Science Fair Project Encyclopedia
Cnidaria is a phylum containing some 10,000 species of relatively simple animals found exclusively in aquatic environments (most species are marine). Cnidarians get their name from cnidocytes, which are specialized cells that carry stinging organelles. The corals, which are important reef-builders, belong here, as do the familiar sea anemones, jellyfish, sea pens, sea pansies and sea wasps. The name Coelenterata is sometimes applied to the group, but as it is taken to include the similar Ctenophores (comb jellies), it has been abandoned. Cnidarians are highly evident in the fossil record, having first appeared in the Precambrian era.
The basic body shape of a cnidarian consists of a sac with a digestive cavity, with a single opening that functions as both mouth and anus. It has radial symmetry, meaning that whichever way it is cut along its central axis, the resulting halves would always be mirror images of each other. The cnidarian is composed of two layers of tissue, known as the ectoderm and endoderm (or gastroderm), which are held together by a gelatinous mesoglea containing only scattered cells. Thus the organisms are considered to be diploblastic, though the mesoglea may be homologous with the mesoderm in other animals.
Cnidarians lack true organs, but posess various differentiated tissues. Their movement is coordinated by a decentralized nerve net and simple receptors. Respiration takes place by diffusion of oxygen directly through their tissues without specialized structures like gills, tracheae or lungs. This is made possible by their small or flattened bodies. Tentacles surrounding the mouth contain nematocysts, specialized stinging cells. The ability to sting is what gives cnidarians their name (Greek cnidos, "nettle").
Cnidarians employ these stinging cnidocysts to immobilize, kill, or entangle their prey. The nematocysts are the cnidarians main form of offence or defense and function by a chemical or physical trigger that causes the specialized cell to eject a barbed and poisoned hook that can stick into, ensnare, or entangle prey. Dead or paralyzed prey are pushed into the cnidarian's oral opening by the tentacles. Digestion occurs in the gastrovascular cavity, and all undigested food, waste material, or other secretions must exit the cnidarian through the oral opening.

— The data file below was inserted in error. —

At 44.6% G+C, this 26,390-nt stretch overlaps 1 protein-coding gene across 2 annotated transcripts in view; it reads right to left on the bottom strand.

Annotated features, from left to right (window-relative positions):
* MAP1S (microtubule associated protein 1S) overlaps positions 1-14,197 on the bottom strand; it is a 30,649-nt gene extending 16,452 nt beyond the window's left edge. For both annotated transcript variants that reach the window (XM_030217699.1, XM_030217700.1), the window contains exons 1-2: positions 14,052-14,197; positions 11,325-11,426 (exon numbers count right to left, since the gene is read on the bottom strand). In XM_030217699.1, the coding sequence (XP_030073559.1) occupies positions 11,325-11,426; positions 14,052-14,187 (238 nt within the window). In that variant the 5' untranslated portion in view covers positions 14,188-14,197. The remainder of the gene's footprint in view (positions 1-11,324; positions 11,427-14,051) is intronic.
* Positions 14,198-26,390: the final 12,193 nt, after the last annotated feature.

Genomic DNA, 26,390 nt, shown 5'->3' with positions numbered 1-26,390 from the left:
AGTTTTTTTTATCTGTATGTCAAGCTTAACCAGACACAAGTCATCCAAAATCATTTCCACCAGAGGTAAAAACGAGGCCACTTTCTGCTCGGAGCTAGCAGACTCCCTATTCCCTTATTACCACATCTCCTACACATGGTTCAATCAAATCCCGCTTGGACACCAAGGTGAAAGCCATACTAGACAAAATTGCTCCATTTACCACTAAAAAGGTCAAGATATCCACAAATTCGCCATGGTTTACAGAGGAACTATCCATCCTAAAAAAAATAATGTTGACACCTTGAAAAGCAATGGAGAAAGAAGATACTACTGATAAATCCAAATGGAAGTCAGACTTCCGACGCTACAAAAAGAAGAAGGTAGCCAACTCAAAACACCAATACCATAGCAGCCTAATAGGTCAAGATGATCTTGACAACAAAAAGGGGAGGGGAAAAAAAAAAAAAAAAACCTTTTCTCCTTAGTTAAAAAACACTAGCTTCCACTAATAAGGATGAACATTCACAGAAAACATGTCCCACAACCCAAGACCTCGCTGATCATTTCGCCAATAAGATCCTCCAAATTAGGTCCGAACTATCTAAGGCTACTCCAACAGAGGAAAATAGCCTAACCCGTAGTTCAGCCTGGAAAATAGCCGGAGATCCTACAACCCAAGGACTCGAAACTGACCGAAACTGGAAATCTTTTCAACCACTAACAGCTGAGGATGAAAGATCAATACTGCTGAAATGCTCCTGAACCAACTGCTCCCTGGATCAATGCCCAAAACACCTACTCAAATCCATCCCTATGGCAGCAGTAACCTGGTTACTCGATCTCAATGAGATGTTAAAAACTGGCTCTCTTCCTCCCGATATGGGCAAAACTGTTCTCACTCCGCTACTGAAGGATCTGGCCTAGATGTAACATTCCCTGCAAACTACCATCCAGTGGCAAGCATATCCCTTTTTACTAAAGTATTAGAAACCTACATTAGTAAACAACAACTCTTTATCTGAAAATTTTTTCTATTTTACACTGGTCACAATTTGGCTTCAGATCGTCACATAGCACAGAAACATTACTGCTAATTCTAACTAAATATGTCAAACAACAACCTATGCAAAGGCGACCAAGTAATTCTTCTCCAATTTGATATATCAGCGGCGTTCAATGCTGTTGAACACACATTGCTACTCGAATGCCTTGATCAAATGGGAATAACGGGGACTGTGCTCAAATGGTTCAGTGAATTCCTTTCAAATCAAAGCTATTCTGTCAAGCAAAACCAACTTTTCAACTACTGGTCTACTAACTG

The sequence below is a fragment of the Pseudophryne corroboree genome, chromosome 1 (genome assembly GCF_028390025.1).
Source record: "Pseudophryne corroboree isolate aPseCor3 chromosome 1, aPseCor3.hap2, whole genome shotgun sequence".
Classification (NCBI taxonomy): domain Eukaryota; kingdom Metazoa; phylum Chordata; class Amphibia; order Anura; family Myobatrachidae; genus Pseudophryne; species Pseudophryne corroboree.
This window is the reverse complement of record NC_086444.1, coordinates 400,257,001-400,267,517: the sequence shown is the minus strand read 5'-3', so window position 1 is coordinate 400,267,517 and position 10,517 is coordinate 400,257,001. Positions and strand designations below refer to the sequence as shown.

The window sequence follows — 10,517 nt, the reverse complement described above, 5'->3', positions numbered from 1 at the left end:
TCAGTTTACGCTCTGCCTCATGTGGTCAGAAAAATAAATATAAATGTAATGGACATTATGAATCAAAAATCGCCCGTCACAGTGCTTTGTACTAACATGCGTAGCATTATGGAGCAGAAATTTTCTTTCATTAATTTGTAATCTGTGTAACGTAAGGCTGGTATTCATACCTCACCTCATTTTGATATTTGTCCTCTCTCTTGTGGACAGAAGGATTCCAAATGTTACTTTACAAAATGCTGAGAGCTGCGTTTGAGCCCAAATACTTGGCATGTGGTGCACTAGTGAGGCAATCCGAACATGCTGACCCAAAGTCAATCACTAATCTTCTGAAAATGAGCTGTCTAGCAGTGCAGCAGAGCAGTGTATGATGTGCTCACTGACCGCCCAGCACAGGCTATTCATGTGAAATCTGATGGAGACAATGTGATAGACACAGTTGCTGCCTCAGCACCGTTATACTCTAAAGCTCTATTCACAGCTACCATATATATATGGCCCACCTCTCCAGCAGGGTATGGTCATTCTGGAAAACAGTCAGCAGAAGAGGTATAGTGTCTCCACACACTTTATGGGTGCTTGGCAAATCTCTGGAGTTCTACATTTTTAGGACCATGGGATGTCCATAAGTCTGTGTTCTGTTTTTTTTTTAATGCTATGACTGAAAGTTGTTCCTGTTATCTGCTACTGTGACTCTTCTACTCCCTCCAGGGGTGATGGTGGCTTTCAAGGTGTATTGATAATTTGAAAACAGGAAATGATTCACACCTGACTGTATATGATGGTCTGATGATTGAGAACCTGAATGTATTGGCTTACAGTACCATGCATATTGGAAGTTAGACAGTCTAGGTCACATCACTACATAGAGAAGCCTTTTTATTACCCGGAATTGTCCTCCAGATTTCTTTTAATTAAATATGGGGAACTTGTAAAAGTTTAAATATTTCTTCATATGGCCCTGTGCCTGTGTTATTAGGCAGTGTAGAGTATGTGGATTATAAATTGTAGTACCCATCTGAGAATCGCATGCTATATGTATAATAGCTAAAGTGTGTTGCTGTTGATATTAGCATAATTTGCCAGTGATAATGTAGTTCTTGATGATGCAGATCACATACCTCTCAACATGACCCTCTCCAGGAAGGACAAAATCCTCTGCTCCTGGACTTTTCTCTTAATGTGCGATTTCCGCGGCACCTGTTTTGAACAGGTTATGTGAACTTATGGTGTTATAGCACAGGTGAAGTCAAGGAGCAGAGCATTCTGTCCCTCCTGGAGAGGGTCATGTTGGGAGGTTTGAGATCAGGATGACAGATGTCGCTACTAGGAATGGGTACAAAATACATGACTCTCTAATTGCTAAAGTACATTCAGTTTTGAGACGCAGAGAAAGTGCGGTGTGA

There are four main classes of Cnidaria:
- Class Anthozoa (anemones, corals, etc.)
- Class Hydrozoa (Portuguese man-of-war, Obelia, etc.)
- Class Scyphozoa (jellyfish)
- Class Cubozoa (box jellies)
Traditionally the hydrozoans were considered to be the most primitive, but evidence now suggests the anthozoans were actually the earliest to diverge. Sea anemones, sea fans and corals are in this class. Idealogically members of Cnidaria have life-cycles that alternate between asexual polyps and sexual, free-swimming forms called medusae. In reality however there is a vast variation within the life-cycles of cnidarians. Within group Anthozoa, the medusal stage is virtually non-existent; the larva, once fusing with the substratum and developing into the polyp stage, grows benthic or sessile, meaning it no longer metamorphosises into the medusal stage. Among the Scyphozoa and Cubozoa, the medusae are the dominant form in the life-cycle, while the polyps are in turn reduced or absent. Medusae are extremely varied and range in size from a few millimeters to over 30 metres.
The Siphonophora deserve special mention. These hydrozoans form colonies that show varying degrees of specialization, so that in extreme cases individuals function essentially as organs of the whole.
A small group of microscopic parasites, the Myxozoa, have been considered to be extremely reduced cnidarians. These attach themselves to their hosts by polar filaments similar to the stinging threads of cnidocysts. Their exact placement within the phylum is uncertain, however, and new studies suggest they may have developed from some other group of animals.
Finally, the extinct Conulariida may or may not be members of the Cnidaria.
- Campbell, Reece, Mitchell. Biology. 1999.
- Solomon, E.P., Berg, L.R., Martin, D.W. 2002. Biology Sixth Edition. Brooks/Cole Thomson Learning, Australia, Canada, Mexico, Singapore, Spain, United Kingdom, and United States.
- A Cnidaria homepage maintained by University of California, Irvine
- Cnidaria page at Tree of Life
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